By Debra Netschert, managing director at Jennison Associates
The healthcare sector is one of dynamism – where global demographic trends, breakthrough drug developments, and M&A activity can offer diverse sources of alpha. Historically, the sector has provided access to secular long-term growth and has outperformed broader market indices over full market cycles since the late 1990s.
Innovation is modernising the industry, as technology adoption is improving the patient experience and contributing to lower costs. Patients have become more tech-savvy and more aware of their own health. At the same time, advancements in the ability to diagnose, monitor, and treat diseases with personalised therapeutics are creating a broad set of investment opportunities.
The current wave of consumerisation and innovation is paving the way for a select group of healthcare companies with access to data to generate durable, outsized growth over the next decade. In our view, moves to replace legacy approaches and provide more impactful and efficient care should parallel the evolution of the technology sector from 2010 to 2020.
Early-stage therapeutics slide
Similar to technology’s dotcom crash that preceded the sector’s decade-long run of outsized growth, the healthcare sector has experienced recent volatility. The drawdowns in early-stage therapeutics are similar to the drawdowns of less mature technology companies in the early 2000s. Performance of the biotech sector resembles that of the technology sector after the 1999 bull market, when it took nearly two years for the Nasdaq to find its footing following the 2000 crash.
While the technology sector ultimately recovered from the dotcom crash, the recovery was not uniform. Currently, there are a handful of large technology conglomerates with entrenched competitive advantages. Over the long term, we believe the biotech recovery will follow a similar pattern and expect companies with the best science to lead the way, while others simply disappear.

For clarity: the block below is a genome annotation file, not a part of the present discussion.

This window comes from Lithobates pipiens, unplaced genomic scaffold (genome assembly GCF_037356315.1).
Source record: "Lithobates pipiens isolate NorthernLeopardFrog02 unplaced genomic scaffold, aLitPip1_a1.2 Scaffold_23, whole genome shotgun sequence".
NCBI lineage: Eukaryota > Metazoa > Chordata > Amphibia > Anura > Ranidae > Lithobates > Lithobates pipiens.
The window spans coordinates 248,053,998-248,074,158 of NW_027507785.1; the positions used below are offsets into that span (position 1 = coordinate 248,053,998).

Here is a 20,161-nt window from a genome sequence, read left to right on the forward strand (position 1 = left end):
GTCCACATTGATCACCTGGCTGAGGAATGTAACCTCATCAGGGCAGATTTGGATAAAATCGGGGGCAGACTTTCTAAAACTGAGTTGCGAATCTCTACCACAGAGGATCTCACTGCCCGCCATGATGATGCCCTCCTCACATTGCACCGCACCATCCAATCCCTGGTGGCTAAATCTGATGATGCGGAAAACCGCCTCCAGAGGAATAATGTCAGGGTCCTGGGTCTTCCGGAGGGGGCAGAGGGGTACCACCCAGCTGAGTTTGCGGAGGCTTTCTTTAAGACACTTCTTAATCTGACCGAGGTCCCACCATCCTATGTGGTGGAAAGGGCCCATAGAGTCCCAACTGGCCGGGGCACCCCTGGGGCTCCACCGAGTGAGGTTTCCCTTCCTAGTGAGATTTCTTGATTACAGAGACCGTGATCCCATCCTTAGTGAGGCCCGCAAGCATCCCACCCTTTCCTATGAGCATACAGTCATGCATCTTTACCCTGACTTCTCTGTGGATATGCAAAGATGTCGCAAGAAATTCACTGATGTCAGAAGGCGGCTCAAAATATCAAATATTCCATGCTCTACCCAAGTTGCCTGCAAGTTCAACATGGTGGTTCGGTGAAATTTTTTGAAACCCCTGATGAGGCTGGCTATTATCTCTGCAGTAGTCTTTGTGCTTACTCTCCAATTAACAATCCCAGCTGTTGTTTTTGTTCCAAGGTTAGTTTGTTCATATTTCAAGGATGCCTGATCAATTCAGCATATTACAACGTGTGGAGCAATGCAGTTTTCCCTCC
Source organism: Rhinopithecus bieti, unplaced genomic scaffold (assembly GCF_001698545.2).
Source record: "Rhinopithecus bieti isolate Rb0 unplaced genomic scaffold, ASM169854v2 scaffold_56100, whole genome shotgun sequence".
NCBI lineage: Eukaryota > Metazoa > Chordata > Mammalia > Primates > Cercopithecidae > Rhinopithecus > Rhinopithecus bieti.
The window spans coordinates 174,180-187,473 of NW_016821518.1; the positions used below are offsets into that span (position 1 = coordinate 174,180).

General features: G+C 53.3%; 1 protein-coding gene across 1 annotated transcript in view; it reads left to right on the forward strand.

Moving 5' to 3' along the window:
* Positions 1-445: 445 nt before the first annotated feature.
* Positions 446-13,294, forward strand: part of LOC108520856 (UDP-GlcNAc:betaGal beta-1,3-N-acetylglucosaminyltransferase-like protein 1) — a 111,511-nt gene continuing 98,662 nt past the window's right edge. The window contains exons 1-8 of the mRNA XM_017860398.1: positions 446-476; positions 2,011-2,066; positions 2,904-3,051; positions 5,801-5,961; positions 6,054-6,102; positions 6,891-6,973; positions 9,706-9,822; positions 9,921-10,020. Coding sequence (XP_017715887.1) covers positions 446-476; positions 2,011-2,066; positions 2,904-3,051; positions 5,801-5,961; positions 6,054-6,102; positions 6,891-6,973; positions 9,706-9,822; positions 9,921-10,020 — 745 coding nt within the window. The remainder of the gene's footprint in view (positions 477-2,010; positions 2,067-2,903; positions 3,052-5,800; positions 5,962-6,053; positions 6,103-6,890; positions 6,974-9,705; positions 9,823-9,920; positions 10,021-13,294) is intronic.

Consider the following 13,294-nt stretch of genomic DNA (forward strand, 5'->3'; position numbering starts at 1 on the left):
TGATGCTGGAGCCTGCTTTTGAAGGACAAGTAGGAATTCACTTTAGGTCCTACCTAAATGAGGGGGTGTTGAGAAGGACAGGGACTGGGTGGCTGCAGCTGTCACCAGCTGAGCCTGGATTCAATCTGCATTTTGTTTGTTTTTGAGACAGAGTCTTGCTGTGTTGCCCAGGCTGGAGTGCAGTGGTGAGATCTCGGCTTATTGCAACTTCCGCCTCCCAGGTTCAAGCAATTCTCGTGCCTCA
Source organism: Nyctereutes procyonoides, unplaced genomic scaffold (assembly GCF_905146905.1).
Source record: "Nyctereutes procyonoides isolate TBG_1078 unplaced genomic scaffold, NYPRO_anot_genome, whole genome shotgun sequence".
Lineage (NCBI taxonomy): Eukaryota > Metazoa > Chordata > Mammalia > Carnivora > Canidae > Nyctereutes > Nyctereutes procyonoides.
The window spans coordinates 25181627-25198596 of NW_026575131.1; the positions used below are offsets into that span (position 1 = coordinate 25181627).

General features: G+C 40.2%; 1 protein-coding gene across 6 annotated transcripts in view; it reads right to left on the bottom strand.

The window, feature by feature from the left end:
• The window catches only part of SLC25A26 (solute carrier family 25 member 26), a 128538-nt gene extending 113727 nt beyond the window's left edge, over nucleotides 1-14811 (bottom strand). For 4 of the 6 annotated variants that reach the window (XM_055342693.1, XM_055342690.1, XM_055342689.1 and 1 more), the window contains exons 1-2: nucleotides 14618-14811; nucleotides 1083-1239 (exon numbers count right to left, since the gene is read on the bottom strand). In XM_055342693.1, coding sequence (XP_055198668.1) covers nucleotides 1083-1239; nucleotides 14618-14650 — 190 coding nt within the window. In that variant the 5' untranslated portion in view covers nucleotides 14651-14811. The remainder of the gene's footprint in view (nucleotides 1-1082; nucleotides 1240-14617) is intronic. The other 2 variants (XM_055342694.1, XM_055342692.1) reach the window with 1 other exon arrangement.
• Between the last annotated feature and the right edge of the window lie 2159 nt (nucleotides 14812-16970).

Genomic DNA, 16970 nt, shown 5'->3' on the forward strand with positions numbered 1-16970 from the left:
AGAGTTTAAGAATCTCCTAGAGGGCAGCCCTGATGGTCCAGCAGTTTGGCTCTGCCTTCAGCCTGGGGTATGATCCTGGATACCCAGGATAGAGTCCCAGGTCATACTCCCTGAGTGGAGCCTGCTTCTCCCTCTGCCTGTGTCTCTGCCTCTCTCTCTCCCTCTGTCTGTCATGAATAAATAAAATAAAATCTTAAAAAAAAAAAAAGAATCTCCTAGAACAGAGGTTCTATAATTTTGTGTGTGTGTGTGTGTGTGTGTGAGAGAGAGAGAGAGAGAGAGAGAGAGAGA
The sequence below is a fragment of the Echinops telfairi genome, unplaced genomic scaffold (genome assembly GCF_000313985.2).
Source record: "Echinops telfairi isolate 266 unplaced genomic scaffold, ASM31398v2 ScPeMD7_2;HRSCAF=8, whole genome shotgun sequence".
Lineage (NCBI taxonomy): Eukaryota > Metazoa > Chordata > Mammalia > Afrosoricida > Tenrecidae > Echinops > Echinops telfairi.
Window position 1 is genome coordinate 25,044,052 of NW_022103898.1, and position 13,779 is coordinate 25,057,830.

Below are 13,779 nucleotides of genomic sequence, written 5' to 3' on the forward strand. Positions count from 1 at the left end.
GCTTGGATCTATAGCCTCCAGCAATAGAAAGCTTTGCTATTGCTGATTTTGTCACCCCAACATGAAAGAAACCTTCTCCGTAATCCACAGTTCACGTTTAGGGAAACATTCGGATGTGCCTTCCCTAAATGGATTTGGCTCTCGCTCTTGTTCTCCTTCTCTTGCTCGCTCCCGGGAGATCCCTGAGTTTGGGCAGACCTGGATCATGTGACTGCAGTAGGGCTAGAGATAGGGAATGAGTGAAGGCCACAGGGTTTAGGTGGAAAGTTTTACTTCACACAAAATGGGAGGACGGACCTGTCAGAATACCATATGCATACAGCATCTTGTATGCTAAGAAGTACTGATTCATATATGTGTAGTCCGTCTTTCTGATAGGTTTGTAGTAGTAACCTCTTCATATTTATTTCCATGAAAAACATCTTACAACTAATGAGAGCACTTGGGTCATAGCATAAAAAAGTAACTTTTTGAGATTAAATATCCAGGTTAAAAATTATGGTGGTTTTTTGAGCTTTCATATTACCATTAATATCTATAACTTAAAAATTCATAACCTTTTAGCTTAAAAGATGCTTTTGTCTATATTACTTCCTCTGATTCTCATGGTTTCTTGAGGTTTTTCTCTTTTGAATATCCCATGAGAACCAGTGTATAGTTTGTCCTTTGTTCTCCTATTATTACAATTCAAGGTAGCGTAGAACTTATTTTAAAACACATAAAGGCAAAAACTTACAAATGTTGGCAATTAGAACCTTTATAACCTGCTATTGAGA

In the near term, though we continue to be bullish on the outlook for select companies in the biotech and therapeutics sub-sectors, our view in aggregate is nuanced and we expect alpha generation derived from bottom-up stock selection will be paramount.
Too much public company creation over the past five years fostered an environment where ‘less-than-ready’ companies were vying for capital, thus overly diluting the pool of investible ideas. Mid-cap biotech has been a more interesting source of long ideas for our team, as many of these companies have pipelines and offer positive EBITDA. These attributes make them more attractive in a rising rate environment and, more importantly, attractive to larger potential suitors.
Active approach is paramount
Healthcare’s combination of innovation and performance dispersion among individual companies makes it a compelling space for skilled active managers. On the innovation front, advances in DNA sequencing, artificial intelligence, and computational biology in the biotech industry have translated into new treatments for chronic diseases such as diabetes and obesity. There are also early signs that more effective obesity treatments are having a positive impact on cardiovascular disease, which is among the world’s deadliest and most costly conditions to treat.
For investors, these advancements are creating new opportunities among select pharmaceutical companies with a depth of resources – including large balance sheets and workforce – to capitalise on this enormous market for cardiovascular treatments and disease prevention.
In addition, innovation in the sector expands beyond biotech and biopharma companies. For example, a shift towards a value-based care model where costs are directly associated with the quality of the result is encouraging technology investments to increase efficiencies. Healthcare service providers are guiding this evolution through access to patient data and developing methods to monitor and optimize the delivery of care. Additionally, the forward opportunity for medical equipment appears to be improving as reduced concerns about inflation, nurse shortages, the strong dollar, and hospital spending reduce the backlog for surgical procedures. We believe this should provide above historic trend growth for well-positioned companies.
As we look ahead, we believe the sector can continue to outperform over the long term, as investors place more emphasis on stable company fundamentals and the significant alpha generation that broad innovation can provide.